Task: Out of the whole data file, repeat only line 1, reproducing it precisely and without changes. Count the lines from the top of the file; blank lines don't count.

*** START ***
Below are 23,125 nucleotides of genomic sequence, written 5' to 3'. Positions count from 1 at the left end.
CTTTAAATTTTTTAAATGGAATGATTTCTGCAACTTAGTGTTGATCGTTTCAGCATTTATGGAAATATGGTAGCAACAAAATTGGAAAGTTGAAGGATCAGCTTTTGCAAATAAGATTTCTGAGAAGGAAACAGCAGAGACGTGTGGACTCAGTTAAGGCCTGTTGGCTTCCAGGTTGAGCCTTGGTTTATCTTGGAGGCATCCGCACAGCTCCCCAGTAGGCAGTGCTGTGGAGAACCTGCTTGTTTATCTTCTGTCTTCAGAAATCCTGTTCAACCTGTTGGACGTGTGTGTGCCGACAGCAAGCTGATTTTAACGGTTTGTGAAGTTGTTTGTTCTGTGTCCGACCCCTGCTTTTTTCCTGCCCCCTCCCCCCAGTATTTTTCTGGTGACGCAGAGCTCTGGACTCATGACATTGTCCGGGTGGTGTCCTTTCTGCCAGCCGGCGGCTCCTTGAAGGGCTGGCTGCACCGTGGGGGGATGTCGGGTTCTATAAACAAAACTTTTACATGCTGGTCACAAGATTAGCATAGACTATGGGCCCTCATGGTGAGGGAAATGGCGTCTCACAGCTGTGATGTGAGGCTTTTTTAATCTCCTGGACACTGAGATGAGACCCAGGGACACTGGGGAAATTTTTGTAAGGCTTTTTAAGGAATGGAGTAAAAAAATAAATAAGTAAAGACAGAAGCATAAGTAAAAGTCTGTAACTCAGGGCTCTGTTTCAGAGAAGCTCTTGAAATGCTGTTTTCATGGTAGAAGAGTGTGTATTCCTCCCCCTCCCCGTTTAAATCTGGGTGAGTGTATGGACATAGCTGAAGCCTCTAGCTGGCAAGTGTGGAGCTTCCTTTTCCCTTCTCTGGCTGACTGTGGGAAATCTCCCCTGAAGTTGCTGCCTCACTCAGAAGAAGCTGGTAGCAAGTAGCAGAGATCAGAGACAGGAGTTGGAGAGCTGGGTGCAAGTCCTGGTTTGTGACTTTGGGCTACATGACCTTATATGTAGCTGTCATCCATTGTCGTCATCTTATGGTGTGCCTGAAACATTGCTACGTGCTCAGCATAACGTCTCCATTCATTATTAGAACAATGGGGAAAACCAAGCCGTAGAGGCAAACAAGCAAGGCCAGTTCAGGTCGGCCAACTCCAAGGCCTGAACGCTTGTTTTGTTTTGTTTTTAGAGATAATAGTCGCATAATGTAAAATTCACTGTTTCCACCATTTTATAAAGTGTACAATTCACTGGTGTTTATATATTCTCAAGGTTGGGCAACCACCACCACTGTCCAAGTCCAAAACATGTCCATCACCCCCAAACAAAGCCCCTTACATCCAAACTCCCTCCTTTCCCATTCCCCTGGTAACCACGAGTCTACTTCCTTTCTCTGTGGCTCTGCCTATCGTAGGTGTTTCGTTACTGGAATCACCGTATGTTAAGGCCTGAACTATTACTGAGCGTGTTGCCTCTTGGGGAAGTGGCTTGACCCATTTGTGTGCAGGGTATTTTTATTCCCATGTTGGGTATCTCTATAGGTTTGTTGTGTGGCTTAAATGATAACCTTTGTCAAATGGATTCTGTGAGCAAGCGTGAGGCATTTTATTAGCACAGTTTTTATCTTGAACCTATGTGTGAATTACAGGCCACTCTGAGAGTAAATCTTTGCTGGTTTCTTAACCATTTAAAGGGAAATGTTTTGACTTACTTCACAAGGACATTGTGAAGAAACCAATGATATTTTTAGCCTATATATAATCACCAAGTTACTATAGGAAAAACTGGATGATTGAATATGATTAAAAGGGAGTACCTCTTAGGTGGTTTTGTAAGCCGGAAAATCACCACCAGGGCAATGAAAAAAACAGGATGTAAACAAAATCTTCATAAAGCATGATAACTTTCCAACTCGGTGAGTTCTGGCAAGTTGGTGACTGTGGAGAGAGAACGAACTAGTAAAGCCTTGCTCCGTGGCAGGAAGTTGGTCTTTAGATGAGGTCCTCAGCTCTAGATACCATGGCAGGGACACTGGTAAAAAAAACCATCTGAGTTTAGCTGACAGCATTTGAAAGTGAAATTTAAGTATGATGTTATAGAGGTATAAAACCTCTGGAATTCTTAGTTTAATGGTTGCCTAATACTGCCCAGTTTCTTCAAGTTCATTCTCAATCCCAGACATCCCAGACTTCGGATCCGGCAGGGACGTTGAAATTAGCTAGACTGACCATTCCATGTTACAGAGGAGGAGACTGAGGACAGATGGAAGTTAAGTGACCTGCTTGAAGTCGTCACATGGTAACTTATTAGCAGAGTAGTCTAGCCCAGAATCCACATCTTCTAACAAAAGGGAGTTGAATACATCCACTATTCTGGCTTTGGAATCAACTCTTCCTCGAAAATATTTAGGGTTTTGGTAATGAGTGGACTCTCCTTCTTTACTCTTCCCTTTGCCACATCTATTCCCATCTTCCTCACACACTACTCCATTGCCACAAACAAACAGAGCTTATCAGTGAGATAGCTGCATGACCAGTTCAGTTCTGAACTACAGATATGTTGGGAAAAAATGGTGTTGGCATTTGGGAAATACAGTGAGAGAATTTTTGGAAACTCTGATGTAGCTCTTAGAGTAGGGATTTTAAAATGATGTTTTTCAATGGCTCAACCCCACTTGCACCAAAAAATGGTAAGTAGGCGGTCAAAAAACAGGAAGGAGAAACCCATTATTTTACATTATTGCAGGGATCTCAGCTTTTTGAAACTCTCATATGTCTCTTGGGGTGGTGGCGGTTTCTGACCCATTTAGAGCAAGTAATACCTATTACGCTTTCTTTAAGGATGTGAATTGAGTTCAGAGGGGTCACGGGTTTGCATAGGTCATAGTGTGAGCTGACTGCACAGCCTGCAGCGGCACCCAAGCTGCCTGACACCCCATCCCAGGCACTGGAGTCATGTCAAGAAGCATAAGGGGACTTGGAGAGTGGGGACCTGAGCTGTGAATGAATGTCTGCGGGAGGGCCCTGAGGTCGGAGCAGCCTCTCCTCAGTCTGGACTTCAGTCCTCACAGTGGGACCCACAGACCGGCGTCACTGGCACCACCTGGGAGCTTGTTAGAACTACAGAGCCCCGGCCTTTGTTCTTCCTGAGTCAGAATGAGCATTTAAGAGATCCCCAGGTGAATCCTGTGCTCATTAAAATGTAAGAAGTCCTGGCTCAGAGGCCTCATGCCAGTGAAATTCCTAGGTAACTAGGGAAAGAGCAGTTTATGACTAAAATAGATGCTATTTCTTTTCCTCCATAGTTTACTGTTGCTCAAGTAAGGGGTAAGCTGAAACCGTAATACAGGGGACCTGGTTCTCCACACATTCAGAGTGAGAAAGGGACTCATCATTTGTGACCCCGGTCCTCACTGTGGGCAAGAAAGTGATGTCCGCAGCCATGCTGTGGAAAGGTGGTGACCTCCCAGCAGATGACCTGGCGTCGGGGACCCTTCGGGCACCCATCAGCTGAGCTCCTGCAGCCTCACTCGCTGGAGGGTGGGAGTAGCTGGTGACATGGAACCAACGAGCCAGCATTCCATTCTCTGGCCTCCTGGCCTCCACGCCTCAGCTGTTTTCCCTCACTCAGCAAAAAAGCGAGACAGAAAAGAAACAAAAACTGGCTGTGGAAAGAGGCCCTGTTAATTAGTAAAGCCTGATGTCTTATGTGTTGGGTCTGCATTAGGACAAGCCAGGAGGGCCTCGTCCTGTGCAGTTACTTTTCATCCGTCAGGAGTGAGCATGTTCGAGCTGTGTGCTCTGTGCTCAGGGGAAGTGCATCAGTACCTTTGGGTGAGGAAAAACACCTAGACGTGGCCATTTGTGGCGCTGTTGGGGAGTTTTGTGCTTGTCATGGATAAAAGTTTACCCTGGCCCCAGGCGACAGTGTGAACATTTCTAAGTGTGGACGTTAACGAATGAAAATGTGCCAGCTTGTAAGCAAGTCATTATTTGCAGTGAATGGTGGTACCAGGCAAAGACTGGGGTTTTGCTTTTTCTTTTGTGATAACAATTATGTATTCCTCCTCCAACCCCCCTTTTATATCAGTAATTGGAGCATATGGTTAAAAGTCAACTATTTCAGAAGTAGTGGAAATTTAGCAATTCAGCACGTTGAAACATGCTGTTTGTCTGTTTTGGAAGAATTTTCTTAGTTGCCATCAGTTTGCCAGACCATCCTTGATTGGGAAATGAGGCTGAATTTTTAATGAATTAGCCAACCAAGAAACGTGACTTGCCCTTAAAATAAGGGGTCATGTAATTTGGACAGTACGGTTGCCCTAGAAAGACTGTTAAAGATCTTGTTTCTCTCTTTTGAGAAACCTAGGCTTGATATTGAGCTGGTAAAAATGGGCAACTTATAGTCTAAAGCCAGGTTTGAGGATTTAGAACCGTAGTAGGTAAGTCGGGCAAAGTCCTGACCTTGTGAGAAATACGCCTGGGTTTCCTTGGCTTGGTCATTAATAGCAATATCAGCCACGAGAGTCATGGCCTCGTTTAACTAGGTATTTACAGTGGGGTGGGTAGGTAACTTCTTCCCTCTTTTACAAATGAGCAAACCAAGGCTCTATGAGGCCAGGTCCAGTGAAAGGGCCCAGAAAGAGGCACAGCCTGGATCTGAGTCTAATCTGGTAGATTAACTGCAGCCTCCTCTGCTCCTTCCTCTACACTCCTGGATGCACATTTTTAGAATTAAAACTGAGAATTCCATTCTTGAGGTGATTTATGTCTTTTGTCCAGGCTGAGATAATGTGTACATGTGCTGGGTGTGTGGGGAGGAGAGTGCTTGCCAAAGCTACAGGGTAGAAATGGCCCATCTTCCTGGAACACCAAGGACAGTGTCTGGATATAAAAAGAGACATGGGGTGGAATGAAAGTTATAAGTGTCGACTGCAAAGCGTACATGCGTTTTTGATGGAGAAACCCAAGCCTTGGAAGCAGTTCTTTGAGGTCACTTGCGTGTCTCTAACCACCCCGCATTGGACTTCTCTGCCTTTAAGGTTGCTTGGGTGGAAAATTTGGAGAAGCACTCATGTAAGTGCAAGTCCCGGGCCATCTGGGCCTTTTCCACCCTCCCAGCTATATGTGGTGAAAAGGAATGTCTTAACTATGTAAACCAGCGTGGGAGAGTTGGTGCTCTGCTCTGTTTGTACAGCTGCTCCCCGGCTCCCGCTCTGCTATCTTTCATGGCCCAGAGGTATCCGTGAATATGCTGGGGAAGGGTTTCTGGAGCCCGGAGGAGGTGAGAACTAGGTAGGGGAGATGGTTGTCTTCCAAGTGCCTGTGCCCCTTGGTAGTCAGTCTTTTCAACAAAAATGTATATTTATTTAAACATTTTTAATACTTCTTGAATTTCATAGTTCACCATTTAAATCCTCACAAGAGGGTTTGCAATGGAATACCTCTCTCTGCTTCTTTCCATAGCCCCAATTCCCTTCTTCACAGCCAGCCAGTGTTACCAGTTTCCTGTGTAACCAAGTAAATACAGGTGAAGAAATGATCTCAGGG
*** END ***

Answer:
Below are 23,125 nucleotides of genomic sequence, written 5' to 3'. Positions count from 1 at the left end.